When Water Falls, Wildlife Listen

I’ve long held the belief that as we age, we’d rather spend more time watching the birds at our feeders than to travel far and wide to see the world. While travel is a must in our youngish years, if for no other reason than to know the best is in our own backyard, but only if we make it so.


Paul English has proven this theory, and he and his wife are expanding their landscape to provide more than just beauty. They know by building a garden for the wildlife, the garden will provide one’s every need, without continuing to travel the world.

Creating a wildlife habitat has just four simple needs, and these needs are no different than what we humans require—food, shelter, a place to raise our young, and water. And the sound of moving water alerts the wildlife. For every living organism, these are the keys to a thriving life.

Although the original design of Paul English’s garden was Asian-inspired, there are aspects, particularly color, that go beyond what's found in an authentic Japanese garden. Click here for Paul English’s backstory. Still, there is no question of his love of the Orient; it shows at every turn. It might be best to describe Paul’s garden as Japanese-inspired, and going forward in other areas of this three plus acre property he shares with his wife Linda, Paul is gravitating more towards Nature-inspired! I like that.

Yes, Paul may be creating an entirely new garden style, but gardens are personal and progressive. A garden should reflect who we are at particular times of our lives. There is no reason to re-do; instead, it’s best to evolve. We can still appreciate a certain style, but grow in our commitment to do more. Paul wants to do more with pollinators and to do that, native plants will reign supreme.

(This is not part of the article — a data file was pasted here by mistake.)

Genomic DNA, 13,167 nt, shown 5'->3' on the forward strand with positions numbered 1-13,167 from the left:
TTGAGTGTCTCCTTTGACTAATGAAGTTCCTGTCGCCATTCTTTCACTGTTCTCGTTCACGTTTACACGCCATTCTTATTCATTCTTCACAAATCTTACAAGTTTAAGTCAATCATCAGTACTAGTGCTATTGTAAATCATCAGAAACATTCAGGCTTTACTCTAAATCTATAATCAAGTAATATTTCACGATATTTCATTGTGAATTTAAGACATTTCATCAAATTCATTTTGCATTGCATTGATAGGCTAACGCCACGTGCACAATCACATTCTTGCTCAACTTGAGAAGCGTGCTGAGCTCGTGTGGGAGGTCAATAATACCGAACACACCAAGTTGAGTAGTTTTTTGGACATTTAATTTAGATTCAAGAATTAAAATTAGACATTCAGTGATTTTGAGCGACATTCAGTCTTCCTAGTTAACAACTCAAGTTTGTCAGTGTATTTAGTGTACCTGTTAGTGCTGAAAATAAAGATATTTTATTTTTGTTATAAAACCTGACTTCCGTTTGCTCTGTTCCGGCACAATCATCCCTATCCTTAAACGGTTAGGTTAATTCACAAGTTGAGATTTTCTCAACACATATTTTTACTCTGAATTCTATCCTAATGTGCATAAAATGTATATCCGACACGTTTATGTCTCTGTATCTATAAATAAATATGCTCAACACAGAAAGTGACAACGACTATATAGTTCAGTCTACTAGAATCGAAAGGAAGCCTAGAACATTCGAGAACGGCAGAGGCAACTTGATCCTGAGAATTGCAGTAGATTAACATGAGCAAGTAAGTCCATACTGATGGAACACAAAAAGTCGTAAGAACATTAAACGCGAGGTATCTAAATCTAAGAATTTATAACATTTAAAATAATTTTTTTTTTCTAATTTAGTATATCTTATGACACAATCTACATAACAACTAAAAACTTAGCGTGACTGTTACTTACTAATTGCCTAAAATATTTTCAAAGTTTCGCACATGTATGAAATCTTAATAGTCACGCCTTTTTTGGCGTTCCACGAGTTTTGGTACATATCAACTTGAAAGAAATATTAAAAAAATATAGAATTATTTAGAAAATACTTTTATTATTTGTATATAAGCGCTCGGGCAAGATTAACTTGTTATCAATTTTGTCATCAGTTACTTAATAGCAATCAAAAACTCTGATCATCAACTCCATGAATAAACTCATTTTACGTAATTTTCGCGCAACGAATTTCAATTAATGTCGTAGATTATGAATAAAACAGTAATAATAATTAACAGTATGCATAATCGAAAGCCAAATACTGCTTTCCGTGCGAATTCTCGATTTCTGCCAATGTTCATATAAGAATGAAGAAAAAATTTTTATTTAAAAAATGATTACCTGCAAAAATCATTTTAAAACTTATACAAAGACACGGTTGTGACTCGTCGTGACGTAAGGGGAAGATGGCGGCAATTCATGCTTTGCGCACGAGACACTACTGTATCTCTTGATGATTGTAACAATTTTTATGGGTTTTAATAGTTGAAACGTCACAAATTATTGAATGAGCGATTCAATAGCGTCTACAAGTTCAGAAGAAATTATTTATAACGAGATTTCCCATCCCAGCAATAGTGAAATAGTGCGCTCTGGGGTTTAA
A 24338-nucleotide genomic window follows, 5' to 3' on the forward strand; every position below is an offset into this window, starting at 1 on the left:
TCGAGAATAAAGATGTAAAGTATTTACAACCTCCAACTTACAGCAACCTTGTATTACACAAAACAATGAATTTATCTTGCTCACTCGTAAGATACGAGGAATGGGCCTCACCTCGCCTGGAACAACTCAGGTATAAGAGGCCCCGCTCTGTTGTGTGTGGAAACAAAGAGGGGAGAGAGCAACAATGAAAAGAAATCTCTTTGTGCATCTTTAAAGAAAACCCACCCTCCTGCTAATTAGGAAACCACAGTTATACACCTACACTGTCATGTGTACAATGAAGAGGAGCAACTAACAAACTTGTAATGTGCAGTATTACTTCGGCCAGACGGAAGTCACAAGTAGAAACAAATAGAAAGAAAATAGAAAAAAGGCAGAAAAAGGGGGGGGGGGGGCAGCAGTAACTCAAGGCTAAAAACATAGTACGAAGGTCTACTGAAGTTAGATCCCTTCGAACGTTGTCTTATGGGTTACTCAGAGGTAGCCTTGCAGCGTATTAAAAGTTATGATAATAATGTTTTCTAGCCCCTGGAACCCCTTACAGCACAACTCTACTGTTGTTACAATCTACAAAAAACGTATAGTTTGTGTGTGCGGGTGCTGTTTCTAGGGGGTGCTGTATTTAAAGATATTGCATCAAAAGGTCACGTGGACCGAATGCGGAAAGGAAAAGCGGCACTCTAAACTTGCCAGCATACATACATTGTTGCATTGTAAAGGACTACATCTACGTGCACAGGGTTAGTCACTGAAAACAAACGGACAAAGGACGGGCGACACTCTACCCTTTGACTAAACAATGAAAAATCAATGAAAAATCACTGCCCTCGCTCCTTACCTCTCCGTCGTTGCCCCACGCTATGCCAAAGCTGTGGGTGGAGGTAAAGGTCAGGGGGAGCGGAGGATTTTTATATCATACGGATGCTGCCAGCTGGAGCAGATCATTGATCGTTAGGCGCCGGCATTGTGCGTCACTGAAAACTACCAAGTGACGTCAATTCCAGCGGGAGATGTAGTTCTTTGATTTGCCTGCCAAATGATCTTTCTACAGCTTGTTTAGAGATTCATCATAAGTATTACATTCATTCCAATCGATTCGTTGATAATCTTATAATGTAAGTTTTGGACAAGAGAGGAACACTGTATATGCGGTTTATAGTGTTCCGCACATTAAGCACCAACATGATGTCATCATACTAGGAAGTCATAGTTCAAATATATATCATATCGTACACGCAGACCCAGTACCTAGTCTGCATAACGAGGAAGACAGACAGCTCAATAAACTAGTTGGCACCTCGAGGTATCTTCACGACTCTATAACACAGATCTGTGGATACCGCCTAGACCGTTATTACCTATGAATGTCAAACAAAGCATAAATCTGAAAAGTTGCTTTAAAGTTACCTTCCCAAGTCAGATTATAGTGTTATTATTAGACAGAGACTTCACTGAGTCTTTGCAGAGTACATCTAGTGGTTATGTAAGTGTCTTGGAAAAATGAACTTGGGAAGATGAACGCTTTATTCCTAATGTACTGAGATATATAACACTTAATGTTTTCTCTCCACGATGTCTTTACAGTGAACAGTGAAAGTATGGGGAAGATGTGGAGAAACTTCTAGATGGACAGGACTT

While Paul’s love of the Orient is still deep within him, he is also a naturalist at the core. Now retired, and most of his major travel is behind him and Linda, it’s time to enhance their surroundings further.

The English is anything but!

To be sure, the English’s have the water need for a habitat. Although I somehow imagine, there will be more in his future, if only to include a birdbath within his plans to expand.

Unlike many of us, we are running out of room to add more gardens. Not for Paul. Over the nearly 40 years Paul has owned his home, he also acquired adjoining properties, totaling 3.5 acres. There are houses on some of this acreage, but there is still a lot of areas to work with, including 50-feet long curvilinear bed. This new pollinator bed is framed by grass that also favors wildlife by not being so fussy. Paul’s Nature-inspired journey is to focus on this area by adding in pollinator plants to benefit the birds, bees, and butterflies.

During my visit, Paul showed me some beginnings of what will be a healthy habitat start for birds, bees, and butterflies. Paul is poised to be a disciple of the Bee Better Naturally principals with first learning about sustainability and the rest then falls into place.

Paul mentioned to me the new area wasn’t irrigated; I let him know that is ideal. While all plants require watered until established, Paul would be able to create a garden in a natural style that didn’t depend on regular irrigation. The natives that will go into the new beds are use to our east coast conditions and can tolerate periods drought.

I look forward to future visits to see Paul’s progress as his new journey begins. I suspect the only traveling needed for Paul and Linda will be to walk the beds with the very best margarita I’ve ever tasted in hand.

Check out Paul’s website to see his garden in all season.

Paul English by this waterfall, a place that brings in the wildlife.

Paul English by this waterfall, a place that brings in the wildlife.